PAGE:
Alan G. Gross, William M. Keith, eds. Rhetorical Hermeneutics: Invention and Interpretation in the Age of Science. Albany: State University of New York Press, 1997. $19.95 (paper), ISBN 978-0-7914-3110-8.
Reviewed by J. D. H. Amador (Santa Rosa Junior College)
Published on H-Rhetor (April, 1997)
Rhetorical Hermeneutics is a fascinating collection of essays assessing the theoretical foundations, critical strengths and weaknesses, achievements of and challenges facing the movement known as the "rhetoric of science." The volume is presented as a debate-in-print, an on-going conversation among participants who are asked to address key theoretical issues at work in their rhetorical interpretations of scientific texts and practices.
"Rhetoric of science" is a movement within rhetorical studies aspiring to a disciplinary equivalent of "history of science" and "philosophy of science." Its contributors are conversant with issues in the fields of speech communication, literary theory and hermeneutics, and science studies. Its origins are recent, its contours and practices taking shape over only the last twenty-five years or so. Indeed, its beginnings can be traced to two interdisciplinary conferences sponsored by the Speech Communication Association in 1970 which resulted in an appeal for the constitution of "a theory of rhetoric suitable to twentieth-century concepts and needs" (p. 3). As the editors of this current volume suggest, this conference anticipated a number of important issues now facing rhetorical theory, particularly regarding its scope and philosophical foundations.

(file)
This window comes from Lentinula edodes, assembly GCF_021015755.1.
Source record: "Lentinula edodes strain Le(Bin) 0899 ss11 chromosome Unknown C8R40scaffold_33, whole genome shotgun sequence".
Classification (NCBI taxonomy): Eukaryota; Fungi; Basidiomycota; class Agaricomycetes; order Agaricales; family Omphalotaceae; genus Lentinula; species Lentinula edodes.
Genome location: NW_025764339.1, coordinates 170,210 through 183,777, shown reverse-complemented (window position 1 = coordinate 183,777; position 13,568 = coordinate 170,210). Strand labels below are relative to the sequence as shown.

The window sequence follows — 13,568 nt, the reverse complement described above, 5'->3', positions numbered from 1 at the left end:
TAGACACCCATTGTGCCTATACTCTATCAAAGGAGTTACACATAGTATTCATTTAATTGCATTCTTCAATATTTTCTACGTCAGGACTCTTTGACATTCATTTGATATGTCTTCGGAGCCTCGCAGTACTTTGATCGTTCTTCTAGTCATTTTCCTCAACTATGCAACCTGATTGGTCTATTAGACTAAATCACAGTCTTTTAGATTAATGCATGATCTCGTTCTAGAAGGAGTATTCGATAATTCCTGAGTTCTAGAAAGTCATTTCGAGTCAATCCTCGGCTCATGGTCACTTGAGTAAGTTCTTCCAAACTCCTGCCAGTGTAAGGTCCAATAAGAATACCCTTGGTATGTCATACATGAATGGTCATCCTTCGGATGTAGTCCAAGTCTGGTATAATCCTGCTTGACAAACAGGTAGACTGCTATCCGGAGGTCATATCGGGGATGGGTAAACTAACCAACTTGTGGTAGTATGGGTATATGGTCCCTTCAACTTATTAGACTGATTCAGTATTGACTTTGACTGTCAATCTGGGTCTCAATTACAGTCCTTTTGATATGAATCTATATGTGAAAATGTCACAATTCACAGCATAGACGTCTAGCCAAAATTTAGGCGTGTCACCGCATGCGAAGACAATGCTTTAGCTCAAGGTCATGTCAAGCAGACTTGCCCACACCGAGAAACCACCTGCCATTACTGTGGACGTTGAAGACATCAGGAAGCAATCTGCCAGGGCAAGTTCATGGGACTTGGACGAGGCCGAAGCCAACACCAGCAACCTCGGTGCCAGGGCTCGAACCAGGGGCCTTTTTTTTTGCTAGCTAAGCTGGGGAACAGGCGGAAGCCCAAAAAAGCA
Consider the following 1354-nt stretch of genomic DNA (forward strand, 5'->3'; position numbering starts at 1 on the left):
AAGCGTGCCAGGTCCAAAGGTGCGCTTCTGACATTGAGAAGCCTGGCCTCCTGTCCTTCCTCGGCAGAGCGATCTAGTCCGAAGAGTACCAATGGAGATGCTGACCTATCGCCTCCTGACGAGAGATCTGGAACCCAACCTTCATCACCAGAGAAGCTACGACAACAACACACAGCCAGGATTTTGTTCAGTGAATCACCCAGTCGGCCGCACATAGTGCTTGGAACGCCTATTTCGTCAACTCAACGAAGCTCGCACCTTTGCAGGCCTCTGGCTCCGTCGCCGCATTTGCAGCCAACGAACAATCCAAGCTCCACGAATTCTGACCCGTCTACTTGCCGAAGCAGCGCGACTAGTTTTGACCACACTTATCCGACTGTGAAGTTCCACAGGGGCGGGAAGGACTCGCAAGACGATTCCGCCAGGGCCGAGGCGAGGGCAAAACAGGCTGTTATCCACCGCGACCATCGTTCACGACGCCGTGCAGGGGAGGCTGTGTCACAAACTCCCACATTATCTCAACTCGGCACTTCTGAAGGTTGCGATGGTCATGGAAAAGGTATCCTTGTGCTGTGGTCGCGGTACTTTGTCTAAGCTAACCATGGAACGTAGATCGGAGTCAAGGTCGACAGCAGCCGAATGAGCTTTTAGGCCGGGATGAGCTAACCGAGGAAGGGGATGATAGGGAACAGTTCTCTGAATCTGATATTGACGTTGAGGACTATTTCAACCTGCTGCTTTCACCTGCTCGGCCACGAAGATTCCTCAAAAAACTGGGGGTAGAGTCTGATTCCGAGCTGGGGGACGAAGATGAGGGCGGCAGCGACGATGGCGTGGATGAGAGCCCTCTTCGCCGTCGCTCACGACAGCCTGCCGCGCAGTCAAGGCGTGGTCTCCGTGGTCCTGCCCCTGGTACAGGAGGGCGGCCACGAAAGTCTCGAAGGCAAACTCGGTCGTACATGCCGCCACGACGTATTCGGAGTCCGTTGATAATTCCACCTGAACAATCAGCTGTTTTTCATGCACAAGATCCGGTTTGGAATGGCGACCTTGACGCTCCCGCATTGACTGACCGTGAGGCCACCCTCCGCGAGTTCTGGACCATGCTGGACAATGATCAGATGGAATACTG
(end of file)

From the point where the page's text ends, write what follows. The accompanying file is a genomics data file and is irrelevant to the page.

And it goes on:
What has happened in the intervening years is a transformation of rhetoric from a technique of composition to a universal hermeneutic. In other words, rhetoric, by taking seriously its Aristotelian definition as "the faculty of observing in any given case the available means of persuasion," has come to understand the function of language, indeed knowledge itself, as governed by concerns of interpretation and selection evidence and warrants, adaptation to norms of inquiry and audience, presumptions regarding the nature and function not only of presentation of ideas, but indeed of the universe.
What this extension has effectively done is to question objectivist epistemological foundations of inquiry. Appeal to logical positivism, Cartesian epistemology of subject-object split, effacement of the role of observer, are now seen as rhetorical discursive practices that function within systems of power and pursue inquiry within accepted values and under a particular construct of Truth. This critique does not lead to a radical relativism, but instead exposes the underlying, understated and often overlooked norms and values governing the field of inquiry. It makes us aware of the function of analogy and metaphor, metonymy, synecdoche, the importance of an assumed world-view, the 'usefulness' of both the inquiry itself and its results to others, in all strategies and productivities of knowledge. The 'rhetoric of science' works within such a view to make us aware of these strategies not just within the human or social sciences, but even within the soft (biology) and hard (physics) sciences.